I have mentioned in previous blogs that mentoring a teacher through the use of planners has been far more effective than any PD I have ever given. In this article I will elaborate more on this topic, and explain how one can teach and guide staff using planners.
The first and most essential step is to ensure that the planners you are providing your teachers with do in fact match your vision and what you hope they will achieve in the classroom. If they don’t, then any mentoring you provide will only lead to confusion. For simplicity’s sake, let’s imagine you were using the International Primary Curriculum (IPC), and your sole purpose was to have your teachers connect Language and Math outcomes with other subject areas, such as Science, Social Studies, etc. When designing your unit and lesson planners, you would need to ensure that the way in which you organized your columns/rows and the information you ask teachers to fill in would match exactly that, as seen in the samples below:
Column 1: Provide subject descriptors
Column 2: List IPC milepost Learning Goals for the subject
Column 3: List Math objectives that link to the subject
Column 4: List Language objectives that link to the subject
Column 1 (Lesson 1)
Row 1: Provide IPC Learning Goals to achieve during the lesson
Row 2: List Language objectives to achieve during the lesson (if any)
Row 3: List Math objectives to achieve during the lesson (if any)
Row 4: List activities or assessments during the lesson
Row 5: List any required materials
Once you are satisfied that your planners match your desired outcome(s), you can share them with teachers in a team setting so that everyone is clear on their purpose, and how they are meant to be used. Then have the teachers fill in the planners and submit them for review. This is essential to be sure that everyone has understood how to complete them. Things to watch for when checking the planners are as follows:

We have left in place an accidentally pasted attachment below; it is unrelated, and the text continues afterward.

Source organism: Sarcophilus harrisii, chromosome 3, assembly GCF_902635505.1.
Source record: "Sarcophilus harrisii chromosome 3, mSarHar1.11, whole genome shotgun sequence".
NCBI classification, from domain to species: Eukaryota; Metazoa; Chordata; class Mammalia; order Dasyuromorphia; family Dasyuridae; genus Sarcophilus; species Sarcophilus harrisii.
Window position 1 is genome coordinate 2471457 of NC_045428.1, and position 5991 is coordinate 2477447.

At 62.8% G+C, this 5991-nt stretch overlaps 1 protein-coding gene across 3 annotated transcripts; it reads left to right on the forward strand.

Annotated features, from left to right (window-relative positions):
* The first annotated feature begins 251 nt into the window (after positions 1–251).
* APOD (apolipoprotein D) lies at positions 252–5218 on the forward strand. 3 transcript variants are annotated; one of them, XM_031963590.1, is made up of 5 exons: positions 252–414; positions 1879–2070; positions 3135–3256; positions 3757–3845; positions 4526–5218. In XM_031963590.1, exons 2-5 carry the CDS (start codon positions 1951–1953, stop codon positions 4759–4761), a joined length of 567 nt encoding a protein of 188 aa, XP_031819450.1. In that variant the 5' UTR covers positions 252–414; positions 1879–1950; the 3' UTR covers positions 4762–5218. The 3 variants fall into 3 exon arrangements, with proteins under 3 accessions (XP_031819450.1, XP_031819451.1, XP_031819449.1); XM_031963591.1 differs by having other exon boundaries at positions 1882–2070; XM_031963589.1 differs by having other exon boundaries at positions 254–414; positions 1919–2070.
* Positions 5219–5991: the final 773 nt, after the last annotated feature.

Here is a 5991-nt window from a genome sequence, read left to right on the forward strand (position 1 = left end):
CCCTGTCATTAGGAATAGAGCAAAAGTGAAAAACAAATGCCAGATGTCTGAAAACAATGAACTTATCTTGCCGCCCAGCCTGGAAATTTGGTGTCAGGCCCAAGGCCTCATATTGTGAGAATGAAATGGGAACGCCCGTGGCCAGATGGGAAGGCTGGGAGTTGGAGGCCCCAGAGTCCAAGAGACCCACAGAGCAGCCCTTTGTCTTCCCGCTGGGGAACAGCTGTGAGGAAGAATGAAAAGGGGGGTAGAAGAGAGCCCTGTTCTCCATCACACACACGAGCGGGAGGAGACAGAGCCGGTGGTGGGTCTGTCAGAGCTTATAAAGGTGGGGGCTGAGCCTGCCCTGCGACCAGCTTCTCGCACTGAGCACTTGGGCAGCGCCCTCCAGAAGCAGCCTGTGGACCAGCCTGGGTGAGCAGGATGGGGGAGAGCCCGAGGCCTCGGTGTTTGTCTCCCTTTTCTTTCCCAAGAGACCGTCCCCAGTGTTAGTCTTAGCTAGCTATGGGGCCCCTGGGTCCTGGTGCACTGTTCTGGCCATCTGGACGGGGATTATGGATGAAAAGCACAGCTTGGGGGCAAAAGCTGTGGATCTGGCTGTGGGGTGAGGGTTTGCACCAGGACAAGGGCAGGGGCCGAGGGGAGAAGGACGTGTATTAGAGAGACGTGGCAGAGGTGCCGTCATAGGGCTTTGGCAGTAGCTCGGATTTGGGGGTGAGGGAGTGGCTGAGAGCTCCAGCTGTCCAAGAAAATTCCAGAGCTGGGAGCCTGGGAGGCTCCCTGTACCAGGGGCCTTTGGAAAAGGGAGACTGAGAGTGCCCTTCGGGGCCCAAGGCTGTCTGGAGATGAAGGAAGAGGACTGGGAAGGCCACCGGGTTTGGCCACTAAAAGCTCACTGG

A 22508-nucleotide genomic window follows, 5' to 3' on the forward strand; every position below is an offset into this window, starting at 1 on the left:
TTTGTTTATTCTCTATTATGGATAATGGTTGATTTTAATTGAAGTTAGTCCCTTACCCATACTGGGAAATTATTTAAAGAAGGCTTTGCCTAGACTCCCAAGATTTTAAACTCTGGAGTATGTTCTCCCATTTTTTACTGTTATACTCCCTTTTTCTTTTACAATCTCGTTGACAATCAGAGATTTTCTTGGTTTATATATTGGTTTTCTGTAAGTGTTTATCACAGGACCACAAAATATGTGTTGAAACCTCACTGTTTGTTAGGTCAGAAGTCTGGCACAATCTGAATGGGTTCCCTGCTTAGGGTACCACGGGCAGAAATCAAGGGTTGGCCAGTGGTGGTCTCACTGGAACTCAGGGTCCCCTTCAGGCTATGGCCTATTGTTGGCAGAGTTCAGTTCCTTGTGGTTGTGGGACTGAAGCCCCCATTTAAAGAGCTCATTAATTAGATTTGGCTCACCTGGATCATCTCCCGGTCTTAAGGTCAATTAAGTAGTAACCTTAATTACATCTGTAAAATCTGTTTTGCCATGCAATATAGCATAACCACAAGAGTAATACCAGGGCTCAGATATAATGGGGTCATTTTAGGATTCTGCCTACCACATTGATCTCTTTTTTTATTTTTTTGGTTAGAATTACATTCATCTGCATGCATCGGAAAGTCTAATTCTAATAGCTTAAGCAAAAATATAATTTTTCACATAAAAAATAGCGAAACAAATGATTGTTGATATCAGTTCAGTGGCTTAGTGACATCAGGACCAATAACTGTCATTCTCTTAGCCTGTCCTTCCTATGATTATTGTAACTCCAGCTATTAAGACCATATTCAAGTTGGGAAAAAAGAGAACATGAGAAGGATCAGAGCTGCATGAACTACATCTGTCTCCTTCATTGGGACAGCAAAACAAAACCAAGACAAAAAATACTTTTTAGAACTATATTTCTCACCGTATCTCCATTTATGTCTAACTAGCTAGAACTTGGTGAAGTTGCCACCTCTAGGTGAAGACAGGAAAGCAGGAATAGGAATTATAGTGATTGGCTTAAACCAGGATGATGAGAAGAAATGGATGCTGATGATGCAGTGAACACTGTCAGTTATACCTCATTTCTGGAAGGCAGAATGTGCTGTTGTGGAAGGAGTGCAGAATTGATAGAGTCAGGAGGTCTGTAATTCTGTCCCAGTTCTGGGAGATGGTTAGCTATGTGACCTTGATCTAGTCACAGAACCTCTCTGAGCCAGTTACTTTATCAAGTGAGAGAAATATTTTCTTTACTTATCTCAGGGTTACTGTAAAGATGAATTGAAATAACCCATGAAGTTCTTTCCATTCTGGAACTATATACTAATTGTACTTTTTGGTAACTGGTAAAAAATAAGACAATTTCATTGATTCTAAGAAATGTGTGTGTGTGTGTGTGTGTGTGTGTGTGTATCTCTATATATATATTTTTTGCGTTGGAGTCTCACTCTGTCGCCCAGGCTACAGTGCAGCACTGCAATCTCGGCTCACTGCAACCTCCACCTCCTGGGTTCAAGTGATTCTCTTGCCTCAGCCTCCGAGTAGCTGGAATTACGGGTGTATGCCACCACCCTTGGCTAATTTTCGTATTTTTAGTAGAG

1) Are all the boxes completed? If not, this shows there has been a lack of understanding in certain areas.
2) Has each box been completed with sufficient detail? If not, this might indicate that the teacher may only have a surface understanding of what was required.
3) Is the information provided logical? Do the connections made between Math, Language, and the subject area make sense, or was the teacher over-stretching?
4) Let’s suppose the lesson planner provided was over the span of 10 lessons – when you look at what the teacher has planned out, does it have a sequential flow from lesson to lesson? Is what the teacher planned a reasonable amount for 10 days or have they tried to fit in too much or too little?
After reviewing all the planners, it is worthwhile to bring the team members together again to highlight examples of what has been done well, and what could be improved upon in general. Then set individual meetings with teachers to go over their planners.
Some teachers will have understood right away, and may only require the initial meeting to let them know they are on the right path. Others will take longer, and will need additional guidance. This is where your observations of their planners will help you to guide them. For those teachers who left boxes empty or who were struggling to achieve a logical flow in their lessons, you may wish to meet one-on-one as they plan until they have a more solid understanding. For those teachers who may not have added enough detail or perhaps have planned too much or too little, some words of advice may be all that is necessary, and they can then proceed to make the changes themselves.
The benefits of using planners as a teaching tool are many. Teachers are not left to their own devices to figure out how the school wishes planners to be completed; they will receive additional support. Teachers can move and learn at their own pace. After repeating the same steps numerous times, their understanding of what is required will deepen, allowing professional growth to occur. And the impact on the school in general? Cohesiveness amongst staff and cohesiveness in lessons, which will ultimately have a positive impact on student learning.